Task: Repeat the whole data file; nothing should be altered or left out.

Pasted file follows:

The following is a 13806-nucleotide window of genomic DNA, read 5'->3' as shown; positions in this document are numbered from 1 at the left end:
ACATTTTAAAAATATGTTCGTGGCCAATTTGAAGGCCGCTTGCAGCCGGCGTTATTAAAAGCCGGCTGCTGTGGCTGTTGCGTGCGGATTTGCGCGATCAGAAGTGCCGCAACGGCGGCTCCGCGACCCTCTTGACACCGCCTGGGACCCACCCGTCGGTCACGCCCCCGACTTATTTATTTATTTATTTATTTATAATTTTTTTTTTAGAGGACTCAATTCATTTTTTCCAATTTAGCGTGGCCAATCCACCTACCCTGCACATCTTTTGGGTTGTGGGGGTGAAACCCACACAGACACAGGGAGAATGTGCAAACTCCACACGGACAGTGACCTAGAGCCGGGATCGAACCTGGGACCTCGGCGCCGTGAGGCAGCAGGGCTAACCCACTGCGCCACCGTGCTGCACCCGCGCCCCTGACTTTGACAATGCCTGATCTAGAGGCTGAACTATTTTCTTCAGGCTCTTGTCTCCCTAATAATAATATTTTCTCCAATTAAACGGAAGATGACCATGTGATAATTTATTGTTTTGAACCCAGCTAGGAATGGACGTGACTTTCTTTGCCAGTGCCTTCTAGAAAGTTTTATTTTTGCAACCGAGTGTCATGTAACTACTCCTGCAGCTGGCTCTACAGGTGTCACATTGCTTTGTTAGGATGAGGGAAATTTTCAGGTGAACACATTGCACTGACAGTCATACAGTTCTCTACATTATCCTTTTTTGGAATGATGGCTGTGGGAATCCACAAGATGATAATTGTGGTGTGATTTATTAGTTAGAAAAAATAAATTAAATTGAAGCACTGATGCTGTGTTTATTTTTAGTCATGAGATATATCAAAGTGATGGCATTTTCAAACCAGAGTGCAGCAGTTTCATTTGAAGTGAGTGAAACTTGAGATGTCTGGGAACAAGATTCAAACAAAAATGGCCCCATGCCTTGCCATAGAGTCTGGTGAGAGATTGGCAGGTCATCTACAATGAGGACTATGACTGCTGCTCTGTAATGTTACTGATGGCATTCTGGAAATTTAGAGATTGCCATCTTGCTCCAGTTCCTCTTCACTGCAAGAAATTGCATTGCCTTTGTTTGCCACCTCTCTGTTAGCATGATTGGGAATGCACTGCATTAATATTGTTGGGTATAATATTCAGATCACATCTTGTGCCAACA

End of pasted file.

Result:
The following is a 13806-nucleotide window of genomic DNA, read 5'->3' as shown; positions in this document are numbered from 1 at the left end:
ACATTTTAAAAATATGTTCGTGGCCAATTTGAAGGCCGCTTGCAGCCGGCGTTATTAAAAGCCGGCTGCTGTGGCTGTTGCGTGCGGATTTGCGCGATCAGAAGTGCCGCAACGGCGGCTCCGCGACCCTCTTGACACCGCCTGGGACCCACCCGTCGGTCACGCCCCCGACTTATTTATTTATTTATTTATTTATAATTTTTTTTTTAGAGGACTCAATTCATTTTTTCCAATTTAGCGTGGCCAATCCACCTACCCTGCACATCTTTTGGGTTGTGGGGGTGAAACCCACACAGACACAGGGAGAATGTGCAAACTCCACACGGACAGTGACCTAGAGCCGGGATCGAACCTGGGACCTCGGCGCCGTGAGGCAGCAGGGCTAACCCACTGCGCCACCGTGCTGCACCCGCGCCCCTGACTTTGACAATGCCTGATCTAGAGGCTGAACTATTTTCTTCAGGCTCTTGTCTCCCTAATAATAATATTTTCTCCAATTAAACGGAAGATGACCATGTGATAATTTATTGTTTTGAACCCAGCTAGGAATGGACGTGACTTTCTTTGCCAGTGCCTTCTAGAAAGTTTTATTTTTGCAACCGAGTGTCATGTAACTACTCCTGCAGCTGGCTCTACAGGTGTCACATTGCTTTGTTAGGATGAGGGAAATTTTCAGGTGAACACATTGCACTGACAGTCATACAGTTCTCTACATTATCCTTTTTTGGAATGATGGCTGTGGGAATCCACAAGATGATAATTGTGGTGTGATTTATTAGTTAGAAAAAATAAATTAAATTGAAGCACTGATGCTGTGTTTATTTTTAGTCATGAGATATATCAAAGTGATGGCATTTTCAAACCAGAGTGCAGCAGTTTCATTTGAAGTGAGTGAAACTTGAGATGTCTGGGAACAAGATTCAAACAAAAATGGCCCCATGCCTTGCCATAGAGTCTGGTGAGAGATTGGCAGGTCATCTACAATGAGGACTATGACTGCTGCTCTGTAATGTTACTGATGGCATTCTGGAAATTTAGAGATTGCCATCTTGCTCCAGTTCCTCTTCACTGCAAGAAATTGCATTGCCTTTGTTTGCCACCTCTCTGTTAGCATGATTGGGAATGCACTGCATTAATATTGTTGGGTATAATATTCAGATCACATCTTGTGCCAACA